OU dominated the 3rd quarter, and finally got on the scoreboard with 4 minutes left. The Sooners went for two, but it failed, and Texas led 8-6. Early in the 4th quarter disaster struck for the Longhorns. Bobby Lackey missed a handoff to Mike Dowdle, and the ball actually ended up on Dowdle's back, where OU's Jim Davis picked it up and moved 25 yards for the touchdown. This time the Sooners two-point conversion worked, and OU now led 14-8.

In the middle of the 4th quarter, Texas mounted a 13-play 74-yard drive that started with Royal sending Vince Matthews back in at QB. Matthews, the better thrower, quickly took the Horns down the field hitting 6 out of 7 passes, including a 4th down and 6 conversion. Bobby Lackey finished the drive by hitting Bob Bryant with a jump pass to tie the game. Lackey kicked the go ahead extra point to give Texas the 15-14 lead. In the game, Lackey, Matthews and Ramirez combined to hit 12 out of 17 passes for 153 yards and both scores.

Lackey was spectacular on both sides of the ball. Aside from throwing the winning touchdown, he recovered a fumbled punt, made an open field tackle on Bobby Boyd with a minute left in the game when it appeared the All-American was touchdown bound, and he then sealed the win with an interception. Texas stopped OU drives on its own 13, 23, 5 and 24 yard lines.

It was Texas first win over OU in 7 years. Royal had beaten his former coach on his second try. Longhorn fans tore down both goalposts. When OU President George Cross came to the UT locker room to congratulate Royal and the team he had to wait a minute.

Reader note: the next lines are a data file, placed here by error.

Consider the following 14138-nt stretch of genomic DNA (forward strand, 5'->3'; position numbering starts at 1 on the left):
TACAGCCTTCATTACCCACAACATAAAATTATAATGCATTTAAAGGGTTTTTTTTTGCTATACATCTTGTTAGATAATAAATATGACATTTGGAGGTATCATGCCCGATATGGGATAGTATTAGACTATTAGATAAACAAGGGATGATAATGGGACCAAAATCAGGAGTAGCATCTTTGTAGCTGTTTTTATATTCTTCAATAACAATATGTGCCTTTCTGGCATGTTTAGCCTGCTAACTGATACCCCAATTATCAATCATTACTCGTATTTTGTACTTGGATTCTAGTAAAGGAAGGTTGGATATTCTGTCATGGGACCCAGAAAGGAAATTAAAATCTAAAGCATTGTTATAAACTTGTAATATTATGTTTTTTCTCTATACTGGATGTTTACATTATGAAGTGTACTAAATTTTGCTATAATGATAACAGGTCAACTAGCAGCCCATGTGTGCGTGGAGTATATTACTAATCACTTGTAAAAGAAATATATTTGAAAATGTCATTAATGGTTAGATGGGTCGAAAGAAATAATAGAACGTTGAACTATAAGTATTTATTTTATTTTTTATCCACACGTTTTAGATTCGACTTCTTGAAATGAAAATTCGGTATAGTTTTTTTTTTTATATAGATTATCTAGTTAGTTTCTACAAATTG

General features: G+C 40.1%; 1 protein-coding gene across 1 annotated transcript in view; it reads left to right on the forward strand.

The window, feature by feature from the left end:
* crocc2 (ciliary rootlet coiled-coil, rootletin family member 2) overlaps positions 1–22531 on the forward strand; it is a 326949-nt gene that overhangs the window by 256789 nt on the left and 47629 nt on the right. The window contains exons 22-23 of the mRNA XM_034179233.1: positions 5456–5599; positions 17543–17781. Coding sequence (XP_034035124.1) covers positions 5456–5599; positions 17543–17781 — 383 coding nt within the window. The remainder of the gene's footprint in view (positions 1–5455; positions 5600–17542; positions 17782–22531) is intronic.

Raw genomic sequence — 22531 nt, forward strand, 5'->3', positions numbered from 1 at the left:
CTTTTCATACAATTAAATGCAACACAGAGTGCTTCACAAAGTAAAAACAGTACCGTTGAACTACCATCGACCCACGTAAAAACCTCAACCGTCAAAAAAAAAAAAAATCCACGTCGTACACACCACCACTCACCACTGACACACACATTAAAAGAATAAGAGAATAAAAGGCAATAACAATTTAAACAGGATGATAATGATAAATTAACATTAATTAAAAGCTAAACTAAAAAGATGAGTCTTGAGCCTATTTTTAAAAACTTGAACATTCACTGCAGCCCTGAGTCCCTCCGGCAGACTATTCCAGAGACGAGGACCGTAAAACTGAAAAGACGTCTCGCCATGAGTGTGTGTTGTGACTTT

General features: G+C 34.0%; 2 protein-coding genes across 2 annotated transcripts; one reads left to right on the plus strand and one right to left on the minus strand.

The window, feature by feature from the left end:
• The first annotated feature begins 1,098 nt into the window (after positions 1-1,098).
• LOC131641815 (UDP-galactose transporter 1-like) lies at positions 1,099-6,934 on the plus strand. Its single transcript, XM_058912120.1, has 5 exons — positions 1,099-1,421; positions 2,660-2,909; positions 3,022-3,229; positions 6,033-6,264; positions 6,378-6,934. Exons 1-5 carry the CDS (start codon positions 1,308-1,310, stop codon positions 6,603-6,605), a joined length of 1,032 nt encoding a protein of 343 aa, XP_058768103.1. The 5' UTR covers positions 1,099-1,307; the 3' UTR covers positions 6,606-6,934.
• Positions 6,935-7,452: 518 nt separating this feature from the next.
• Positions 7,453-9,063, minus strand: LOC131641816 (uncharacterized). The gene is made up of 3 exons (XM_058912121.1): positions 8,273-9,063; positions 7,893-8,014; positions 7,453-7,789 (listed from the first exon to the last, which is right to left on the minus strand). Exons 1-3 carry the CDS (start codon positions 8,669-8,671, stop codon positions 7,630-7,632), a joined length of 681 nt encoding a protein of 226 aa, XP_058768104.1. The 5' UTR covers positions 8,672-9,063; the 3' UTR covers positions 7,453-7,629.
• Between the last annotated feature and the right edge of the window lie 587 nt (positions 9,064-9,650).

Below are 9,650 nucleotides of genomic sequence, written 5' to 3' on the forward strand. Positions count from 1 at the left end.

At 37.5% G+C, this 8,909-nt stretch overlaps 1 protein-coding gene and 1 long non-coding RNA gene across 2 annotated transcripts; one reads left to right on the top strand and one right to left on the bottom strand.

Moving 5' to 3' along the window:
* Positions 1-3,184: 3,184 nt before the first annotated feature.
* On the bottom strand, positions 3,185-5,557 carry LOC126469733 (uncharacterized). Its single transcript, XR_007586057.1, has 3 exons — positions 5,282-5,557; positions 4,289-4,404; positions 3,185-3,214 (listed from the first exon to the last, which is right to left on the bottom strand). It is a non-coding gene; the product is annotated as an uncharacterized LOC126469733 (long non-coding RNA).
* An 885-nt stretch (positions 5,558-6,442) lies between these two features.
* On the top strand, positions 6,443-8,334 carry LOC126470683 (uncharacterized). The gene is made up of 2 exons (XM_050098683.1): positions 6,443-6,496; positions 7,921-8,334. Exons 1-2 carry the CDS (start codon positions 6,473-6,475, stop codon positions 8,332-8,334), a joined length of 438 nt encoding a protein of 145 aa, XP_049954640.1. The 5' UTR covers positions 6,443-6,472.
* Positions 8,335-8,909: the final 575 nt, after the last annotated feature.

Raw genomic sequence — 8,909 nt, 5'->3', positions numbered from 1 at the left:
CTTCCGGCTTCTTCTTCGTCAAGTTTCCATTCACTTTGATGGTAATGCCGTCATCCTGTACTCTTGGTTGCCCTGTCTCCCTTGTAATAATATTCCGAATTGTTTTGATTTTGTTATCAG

It seems Darrell had gone outside around the back to throw up.

Beating OU: The Short-Term & Long-Term Effect

The win over OU vaulted the Horns into the Top Ten (#7) and after beating Arkansas 24-6, Texas moved up to #4 in the rankings. Royal knew this was Fool's Gold and his team didn't have the depth of talent to sustain such a lofty position in the polls.

He was right. The next week Rice ripped Texas 34-7, thanks mainly to four interceptions and two fumbles by the Horns. Texas lost three of its last five games to finish 7-3 and rejected bowl feelers from the Gator Bowl.

Long term the win over the Sooners paid huge dividends. Texas also defeated A&M that year, making it the first time since Bobby Layne's senior year that Texas had beaten both OU and A&M the same season. The success of 1958 could not be underestimated in terms of helping recruiting as well. The 1959 recruiting class would supply 28 sophomores who would be listed among the top 44 players for the 1960 season. That sophomore class would go 26-5-2 on the varsity and set the table National Championship run of 1963.


About that Rice loss. Joe Williams had an interesting story about the aftermath of that disaster, giving another look into Royal's mindset in building a program.

Joe said the team arrived for the Sunday film session and just sat in silence waiting for Royal and the staff to show up.

"When Coach got there he started right in," said Williams. "He said, ‘none of the staff slept last night, we just kept looking at the film. We didn't do a damn thing right, but they were mistakes of aggression, people were hustling.'

Williams said Royal then went on. "As long as you are doing that, and as long as you don't keep making the same mistakes over and over, we can fix those problems. Go ahead and head back to your rooms."

The team sat there for a few seconds and then left. Said Williams, "We would have run through a brick wall for him after that."